Ján CIKKER (1911-1989)
Piano Music
Lullaby (1942) [2:29]
Sonatina, Op.12 No.1 (1933) [11:57]
Two Compositions for Youth, Op.27 (1948) [3:16]
Piano Variations on a Slovak Folksong (1973) [8:36]
Seven Fugues: Nos. 1, 3, 4 and 6 (1932-34) [7:33]
Theme with Variations, Op.14 No.1 (1935) [12:36]
What the Children Told Me: Piano Aquarelles (1962) [15:58]
Tatra Brooks: Three Studies for Piano (1954) [10:40]
Jordana Palovičová (piano)
rec. July and November 2011, Fatra House of Art, Žilina, Slovakia
TOCCATA TOCC0270 [74:05]

Amongst the best-known Slovak composers of the twentieth-century are Alexander Moyzes and Eugen Suchoň. Folkloric music, meanwhile, was often in the hands of Mikuláš Schneider-Trnavsky, then as now mined for his vocal works in particular. Then there is Ján Cikker, the subject of this release. Cikker (1911-89) studied composition in Prague with Jaroslav Křička, and continued in the master-class of Vítězslav Novák. He then studied conducting with Weingartner, something he had earlier studied in Prague with Pavel Dědeček. So he was a well-rounded musician by the mid-1930s. He became especially well-recognised for his operatic works, as well as for his orchestral music, but this disc focuses on the series of piano music he composed. He had studied the piano as a child and in Prague with Růžena Kurzová.

The music spans the years 1932 to 1973. The earliest works are the ‘prentice Fugues he wrote for Křička in Prague of which four of the surviving seven are presented. Appropriately we have a representative sample of two-part, three-part and one four-part fugue attesting to his Hindemith-like application. Around the same time he completed his Sonatina, Op.12 No.1, a fluent, clear, fresh example of his youthful ‘al fresco’ style. The Theme with Variations of 1935 is making its first appearance on disc and is a more complex piece, written just before he entered Novák’s advanced class in Prague It has a quasi-improvisatory theme and a series of brief but contrasting variations, variously pawky, brash and slightly obsessive before the music returns to the opening improvised aura.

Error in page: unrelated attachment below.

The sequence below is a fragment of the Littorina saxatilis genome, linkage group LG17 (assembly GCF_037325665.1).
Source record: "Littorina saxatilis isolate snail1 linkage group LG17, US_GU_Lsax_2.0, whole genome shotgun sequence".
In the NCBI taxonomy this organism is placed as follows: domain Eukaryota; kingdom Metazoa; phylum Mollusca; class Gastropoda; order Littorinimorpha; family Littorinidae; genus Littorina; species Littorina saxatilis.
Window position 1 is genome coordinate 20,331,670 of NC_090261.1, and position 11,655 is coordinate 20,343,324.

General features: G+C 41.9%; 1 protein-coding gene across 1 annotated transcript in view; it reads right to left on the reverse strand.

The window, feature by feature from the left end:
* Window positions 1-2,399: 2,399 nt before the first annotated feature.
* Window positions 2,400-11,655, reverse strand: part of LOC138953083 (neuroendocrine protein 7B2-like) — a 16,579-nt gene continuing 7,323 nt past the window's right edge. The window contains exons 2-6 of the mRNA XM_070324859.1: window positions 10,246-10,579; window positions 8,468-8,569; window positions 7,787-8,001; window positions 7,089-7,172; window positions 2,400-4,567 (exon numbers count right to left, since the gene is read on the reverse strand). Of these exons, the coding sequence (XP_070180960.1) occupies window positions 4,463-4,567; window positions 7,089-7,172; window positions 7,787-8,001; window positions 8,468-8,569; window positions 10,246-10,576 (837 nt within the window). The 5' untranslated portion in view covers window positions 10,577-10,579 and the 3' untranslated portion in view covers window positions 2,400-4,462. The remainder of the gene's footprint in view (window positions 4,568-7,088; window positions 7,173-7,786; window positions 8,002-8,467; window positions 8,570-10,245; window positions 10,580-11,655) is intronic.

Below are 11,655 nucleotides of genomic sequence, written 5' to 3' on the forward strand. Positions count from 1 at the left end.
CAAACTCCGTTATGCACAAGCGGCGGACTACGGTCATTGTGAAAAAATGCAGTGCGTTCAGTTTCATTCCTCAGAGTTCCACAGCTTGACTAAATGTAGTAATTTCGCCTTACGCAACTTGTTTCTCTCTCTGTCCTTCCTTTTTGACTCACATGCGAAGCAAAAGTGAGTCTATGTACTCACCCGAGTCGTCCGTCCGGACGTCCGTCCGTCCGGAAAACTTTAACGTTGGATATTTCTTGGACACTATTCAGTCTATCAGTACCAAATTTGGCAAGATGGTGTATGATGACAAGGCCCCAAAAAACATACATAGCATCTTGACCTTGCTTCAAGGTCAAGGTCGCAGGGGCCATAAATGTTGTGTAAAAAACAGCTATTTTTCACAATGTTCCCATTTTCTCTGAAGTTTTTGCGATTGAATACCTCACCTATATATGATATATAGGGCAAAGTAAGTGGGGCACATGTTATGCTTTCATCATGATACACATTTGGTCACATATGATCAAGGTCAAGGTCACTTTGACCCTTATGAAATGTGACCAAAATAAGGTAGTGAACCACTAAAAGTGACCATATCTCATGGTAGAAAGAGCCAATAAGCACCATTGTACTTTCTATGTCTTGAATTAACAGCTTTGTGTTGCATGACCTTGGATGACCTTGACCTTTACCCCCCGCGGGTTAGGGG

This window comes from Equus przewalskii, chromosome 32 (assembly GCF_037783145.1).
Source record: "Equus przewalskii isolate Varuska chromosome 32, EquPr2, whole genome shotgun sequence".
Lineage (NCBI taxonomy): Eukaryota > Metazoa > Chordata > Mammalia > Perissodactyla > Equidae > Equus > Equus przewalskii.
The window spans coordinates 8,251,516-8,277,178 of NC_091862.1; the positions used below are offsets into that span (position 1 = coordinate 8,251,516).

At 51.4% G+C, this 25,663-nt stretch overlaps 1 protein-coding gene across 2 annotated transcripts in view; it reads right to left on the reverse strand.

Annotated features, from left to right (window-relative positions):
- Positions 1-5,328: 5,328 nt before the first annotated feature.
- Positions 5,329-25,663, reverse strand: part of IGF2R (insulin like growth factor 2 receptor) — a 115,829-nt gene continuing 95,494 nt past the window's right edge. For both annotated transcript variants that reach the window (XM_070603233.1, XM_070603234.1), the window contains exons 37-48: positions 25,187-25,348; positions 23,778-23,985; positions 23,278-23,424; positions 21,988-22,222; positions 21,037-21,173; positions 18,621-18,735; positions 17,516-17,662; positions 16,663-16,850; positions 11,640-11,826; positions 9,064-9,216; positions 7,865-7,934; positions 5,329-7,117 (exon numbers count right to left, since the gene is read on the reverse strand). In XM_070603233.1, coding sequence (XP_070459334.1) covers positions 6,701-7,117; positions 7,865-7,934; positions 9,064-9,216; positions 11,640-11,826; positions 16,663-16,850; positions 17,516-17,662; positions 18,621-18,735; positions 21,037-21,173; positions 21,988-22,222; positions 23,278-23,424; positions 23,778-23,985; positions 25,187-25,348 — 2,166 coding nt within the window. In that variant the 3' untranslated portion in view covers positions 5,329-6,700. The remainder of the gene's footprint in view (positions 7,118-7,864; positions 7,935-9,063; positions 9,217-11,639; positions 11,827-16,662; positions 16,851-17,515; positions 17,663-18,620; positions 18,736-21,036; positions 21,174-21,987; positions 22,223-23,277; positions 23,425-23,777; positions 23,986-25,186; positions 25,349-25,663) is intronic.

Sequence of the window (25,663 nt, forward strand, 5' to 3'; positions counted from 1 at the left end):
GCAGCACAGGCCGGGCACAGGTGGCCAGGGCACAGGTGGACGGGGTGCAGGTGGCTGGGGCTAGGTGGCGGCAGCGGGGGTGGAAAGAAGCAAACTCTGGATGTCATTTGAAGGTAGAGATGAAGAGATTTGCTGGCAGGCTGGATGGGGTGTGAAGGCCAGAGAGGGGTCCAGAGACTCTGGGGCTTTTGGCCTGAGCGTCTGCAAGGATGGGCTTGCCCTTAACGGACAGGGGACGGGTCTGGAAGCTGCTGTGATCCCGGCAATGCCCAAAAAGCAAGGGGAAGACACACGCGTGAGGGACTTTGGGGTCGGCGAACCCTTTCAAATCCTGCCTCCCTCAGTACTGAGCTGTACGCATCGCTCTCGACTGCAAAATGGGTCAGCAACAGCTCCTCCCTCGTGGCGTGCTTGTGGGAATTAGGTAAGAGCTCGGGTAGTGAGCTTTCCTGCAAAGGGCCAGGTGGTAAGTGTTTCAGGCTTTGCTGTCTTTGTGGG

The wartime Lullaby, also a premiere recording, is a post-Chopin piece and very brief and the post-war Two Compositions for Youth are taut character studies of which the rippling second is the more engaging. Tatra Brooks may remind one, in name perhaps only, of Moyzes’ orchestral study of the River Vah, as it too delves into the rich topography of Slovakia. In Cikker’s case he looks further east, to the Tatra Mountains – he was a keen mountaineer. This is by some way the most enjoyable and invigorating music here, vivacious, post-impressionist, stormy and even turbulent. Cikker invokes colour and rhythm nicely throughout. The Aquarelles, What the Children Told Me (1962) are fifteen simple character pieces, a minute so in length, and pleasingly suggestive of forest, brook, and bogeyman. Finally there is the Piano Variations on a Slovak Folksong (1973) composed when he was a leading operatic composer. The theme and seven variations hearken back to the 1935 variations in form but the results are much livelier and more characterful.

The recording is well judged and contemporary Slovak composer Vladimir Godár has written the fine booklet notes - though in a larger-than-usual font size. Jordana Palovičová plays Cikker with style and sensitivity and it’s good that she has widened his piano representation on disc.

Jonathan Woolf

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